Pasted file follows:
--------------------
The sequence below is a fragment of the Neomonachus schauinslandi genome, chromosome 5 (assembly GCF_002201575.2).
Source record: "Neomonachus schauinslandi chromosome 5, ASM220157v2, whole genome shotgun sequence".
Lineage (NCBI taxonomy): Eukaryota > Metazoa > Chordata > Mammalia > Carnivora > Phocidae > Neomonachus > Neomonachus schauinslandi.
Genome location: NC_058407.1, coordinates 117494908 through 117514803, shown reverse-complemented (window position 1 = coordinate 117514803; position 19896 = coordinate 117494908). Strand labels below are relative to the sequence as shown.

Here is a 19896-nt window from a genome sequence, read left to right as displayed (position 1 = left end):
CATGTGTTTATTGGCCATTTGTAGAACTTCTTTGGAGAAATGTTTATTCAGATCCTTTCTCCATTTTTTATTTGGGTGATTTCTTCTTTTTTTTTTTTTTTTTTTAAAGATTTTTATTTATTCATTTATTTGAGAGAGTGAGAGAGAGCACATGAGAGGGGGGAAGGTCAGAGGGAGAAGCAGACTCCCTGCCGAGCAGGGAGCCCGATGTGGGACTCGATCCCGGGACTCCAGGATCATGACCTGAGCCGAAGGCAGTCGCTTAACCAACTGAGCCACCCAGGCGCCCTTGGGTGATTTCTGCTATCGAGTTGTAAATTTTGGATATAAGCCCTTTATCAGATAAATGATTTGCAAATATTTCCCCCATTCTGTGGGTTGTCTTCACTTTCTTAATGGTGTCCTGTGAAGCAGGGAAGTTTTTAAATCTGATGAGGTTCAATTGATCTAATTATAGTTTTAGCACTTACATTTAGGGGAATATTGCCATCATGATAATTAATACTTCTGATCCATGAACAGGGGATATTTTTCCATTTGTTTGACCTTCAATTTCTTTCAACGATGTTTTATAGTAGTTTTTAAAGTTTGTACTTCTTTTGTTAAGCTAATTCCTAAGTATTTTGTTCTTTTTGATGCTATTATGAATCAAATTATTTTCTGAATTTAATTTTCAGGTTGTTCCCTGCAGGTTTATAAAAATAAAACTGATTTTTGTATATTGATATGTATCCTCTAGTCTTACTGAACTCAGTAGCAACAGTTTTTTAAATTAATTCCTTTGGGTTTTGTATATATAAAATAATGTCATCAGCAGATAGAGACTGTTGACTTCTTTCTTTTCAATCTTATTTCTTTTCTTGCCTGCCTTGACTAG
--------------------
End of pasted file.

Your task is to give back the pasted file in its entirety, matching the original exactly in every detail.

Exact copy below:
The sequence below is a fragment of the Neomonachus schauinslandi genome, chromosome 5 (assembly GCF_002201575.2).
Source record: "Neomonachus schauinslandi chromosome 5, ASM220157v2, whole genome shotgun sequence".
Lineage (NCBI taxonomy): Eukaryota > Metazoa > Chordata > Mammalia > Carnivora > Phocidae > Neomonachus > Neomonachus schauinslandi.
Genome location: NC_058407.1, coordinates 117494908 through 117514803, shown reverse-complemented (window position 1 = coordinate 117514803; position 19896 = coordinate 117494908). Strand labels below are relative to the sequence as shown.

Here is a 19896-nt window from a genome sequence, read left to right as displayed (position 1 = left end):
CATGTGTTTATTGGCCATTTGTAGAACTTCTTTGGAGAAATGTTTATTCAGATCCTTTCTCCATTTTTTATTTGGGTGATTTCTTCTTTTTTTTTTTTTTTTTTTAAAGATTTTTATTTATTCATTTATTTGAGAGAGTGAGAGAGAGCACATGAGAGGGGGGAAGGTCAGAGGGAGAAGCAGACTCCCTGCCGAGCAGGGAGCCCGATGTGGGACTCGATCCCGGGACTCCAGGATCATGACCTGAGCCGAAGGCAGTCGCTTAACCAACTGAGCCACCCAGGCGCCCTTGGGTGATTTCTGCTATCGAGTTGTAAATTTTGGATATAAGCCCTTTATCAGATAAATGATTTGCAAATATTTCCCCCATTCTGTGGGTTGTCTTCACTTTCTTAATGGTGTCCTGTGAAGCAGGGAAGTTTTTAAATCTGATGAGGTTCAATTGATCTAATTATAGTTTTAGCACTTACATTTAGGGGAATATTGCCATCATGATAATTAATACTTCTGATCCATGAACAGGGGATATTTTTCCATTTGTTTGACCTTCAATTTCTTTCAACGATGTTTTATAGTAGTTTTTAAAGTTTGTACTTCTTTTGTTAAGCTAATTCCTAAGTATTTTGTTCTTTTTGATGCTATTATGAATCAAATTATTTTCTGAATTTAATTTTCAGGTTGTTCCCTGCAGGTTTATAAAAATAAAACTGATTTTTGTATATTGATATGTATCCTCTAGTCTTACTGAACTCAGTAGCAACAGTTTTTTAAATTAATTCCTTTGGGTTTTGTATATATAAAATAATGTCATCAGCAGATAGAGACTGTTGACTTCTTTCTTTTCAATCTTATTTCTTTTCTTGCCTGCCTTGACTAG